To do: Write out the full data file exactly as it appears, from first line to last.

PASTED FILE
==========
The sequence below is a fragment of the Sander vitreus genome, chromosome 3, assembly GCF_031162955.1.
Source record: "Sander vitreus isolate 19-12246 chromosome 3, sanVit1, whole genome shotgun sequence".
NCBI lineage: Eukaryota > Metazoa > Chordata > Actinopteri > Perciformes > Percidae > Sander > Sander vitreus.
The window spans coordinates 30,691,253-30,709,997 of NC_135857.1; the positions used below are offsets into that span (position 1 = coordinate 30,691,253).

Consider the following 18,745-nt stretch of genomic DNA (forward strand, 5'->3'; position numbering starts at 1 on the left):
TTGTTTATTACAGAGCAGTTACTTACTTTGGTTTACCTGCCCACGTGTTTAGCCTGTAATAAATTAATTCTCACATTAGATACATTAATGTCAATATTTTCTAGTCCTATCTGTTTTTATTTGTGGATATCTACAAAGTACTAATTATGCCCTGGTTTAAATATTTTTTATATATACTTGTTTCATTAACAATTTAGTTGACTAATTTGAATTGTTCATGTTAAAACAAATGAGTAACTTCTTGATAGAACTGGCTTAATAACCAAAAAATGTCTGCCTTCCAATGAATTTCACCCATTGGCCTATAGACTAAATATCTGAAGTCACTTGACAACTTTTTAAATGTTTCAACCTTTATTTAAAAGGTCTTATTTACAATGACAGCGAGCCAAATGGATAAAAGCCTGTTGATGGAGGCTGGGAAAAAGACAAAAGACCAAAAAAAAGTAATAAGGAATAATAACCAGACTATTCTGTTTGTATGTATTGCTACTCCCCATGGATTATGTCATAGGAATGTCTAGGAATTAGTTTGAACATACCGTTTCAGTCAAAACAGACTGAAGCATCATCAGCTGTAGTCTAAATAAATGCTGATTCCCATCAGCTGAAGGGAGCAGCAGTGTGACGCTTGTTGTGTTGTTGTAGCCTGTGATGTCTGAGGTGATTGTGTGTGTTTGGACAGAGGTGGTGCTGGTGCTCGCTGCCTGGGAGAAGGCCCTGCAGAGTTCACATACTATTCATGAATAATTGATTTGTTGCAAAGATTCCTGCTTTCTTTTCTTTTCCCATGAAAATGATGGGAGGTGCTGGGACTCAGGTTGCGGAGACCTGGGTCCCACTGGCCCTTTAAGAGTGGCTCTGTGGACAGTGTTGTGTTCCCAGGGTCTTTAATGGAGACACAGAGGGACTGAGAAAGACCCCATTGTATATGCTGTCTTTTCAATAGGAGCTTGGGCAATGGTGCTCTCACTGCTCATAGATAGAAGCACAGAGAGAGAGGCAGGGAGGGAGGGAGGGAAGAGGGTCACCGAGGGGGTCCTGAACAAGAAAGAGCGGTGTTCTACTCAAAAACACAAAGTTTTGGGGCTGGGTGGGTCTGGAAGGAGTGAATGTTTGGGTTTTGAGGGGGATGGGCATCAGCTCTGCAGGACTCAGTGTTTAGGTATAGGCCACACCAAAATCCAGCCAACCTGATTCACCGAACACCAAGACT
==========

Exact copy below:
The sequence below is a fragment of the Sander vitreus genome, chromosome 3, assembly GCF_031162955.1.
Source record: "Sander vitreus isolate 19-12246 chromosome 3, sanVit1, whole genome shotgun sequence".
NCBI lineage: Eukaryota > Metazoa > Chordata > Actinopteri > Perciformes > Percidae > Sander > Sander vitreus.
The window spans coordinates 30,691,253-30,709,997 of NC_135857.1; the positions used below are offsets into that span (position 1 = coordinate 30,691,253).

Consider the following 18,745-nt stretch of genomic DNA (forward strand, 5'->3'; position numbering starts at 1 on the left):
TTGTTTATTACAGAGCAGTTACTTACTTTGGTTTACCTGCCCACGTGTTTAGCCTGTAATAAATTAATTCTCACATTAGATACATTAATGTCAATATTTTCTAGTCCTATCTGTTTTTATTTGTGGATATCTACAAAGTACTAATTATGCCCTGGTTTAAATATTTTTTATATATACTTGTTTCATTAACAATTTAGTTGACTAATTTGAATTGTTCATGTTAAAACAAATGAGTAACTTCTTGATAGAACTGGCTTAATAACCAAAAAATGTCTGCCTTCCAATGAATTTCACCCATTGGCCTATAGACTAAATATCTGAAGTCACTTGACAACTTTTTAAATGTTTCAACCTTTATTTAAAAGGTCTTATTTACAATGACAGCGAGCCAAATGGATAAAAGCCTGTTGATGGAGGCTGGGAAAAAGACAAAAGACCAAAAAAAAGTAATAAGGAATAATAACCAGACTATTCTGTTTGTATGTATTGCTACTCCCCATGGATTATGTCATAGGAATGTCTAGGAATTAGTTTGAACATACCGTTTCAGTCAAAACAGACTGAAGCATCATCAGCTGTAGTCTAAATAAATGCTGATTCCCATCAGCTGAAGGGAGCAGCAGTGTGACGCTTGTTGTGTTGTTGTAGCCTGTGATGTCTGAGGTGATTGTGTGTGTTTGGACAGAGGTGGTGCTGGTGCTCGCTGCCTGGGAGAAGGCCCTGCAGAGTTCACATACTATTCATGAATAATTGATTTGTTGCAAAGATTCCTGCTTTCTTTTCTTTTCCCATGAAAATGATGGGAGGTGCTGGGACTCAGGTTGCGGAGACCTGGGTCCCACTGGCCCTTTAAGAGTGGCTCTGTGGACAGTGTTGTGTTCCCAGGGTCTTTAATGGAGACACAGAGGGACTGAGAAAGACCCCATTGTATATGCTGTCTTTTCAATAGGAGCTTGGGCAATGGTGCTCTCACTGCTCATAGATAGAAGCACAGAGAGAGAGGCAGGGAGGGAGGGAGGGAAGAGGGTCACCGAGGGGGTCCTGAACAAGAAAGAGCGGTGTTCTACTCAAAAACACAAAGTTTTGGGGCTGGGTGGGTCTGGAAGGAGTGAATGTTTGGGTTTTGAGGGGGATGGGCATCAGCTCTGCAGGACTCAGTGTTTAGGTATAGGCCACACCAAAATCCAGCCAACCTGATTCACCGAACACCAAGACT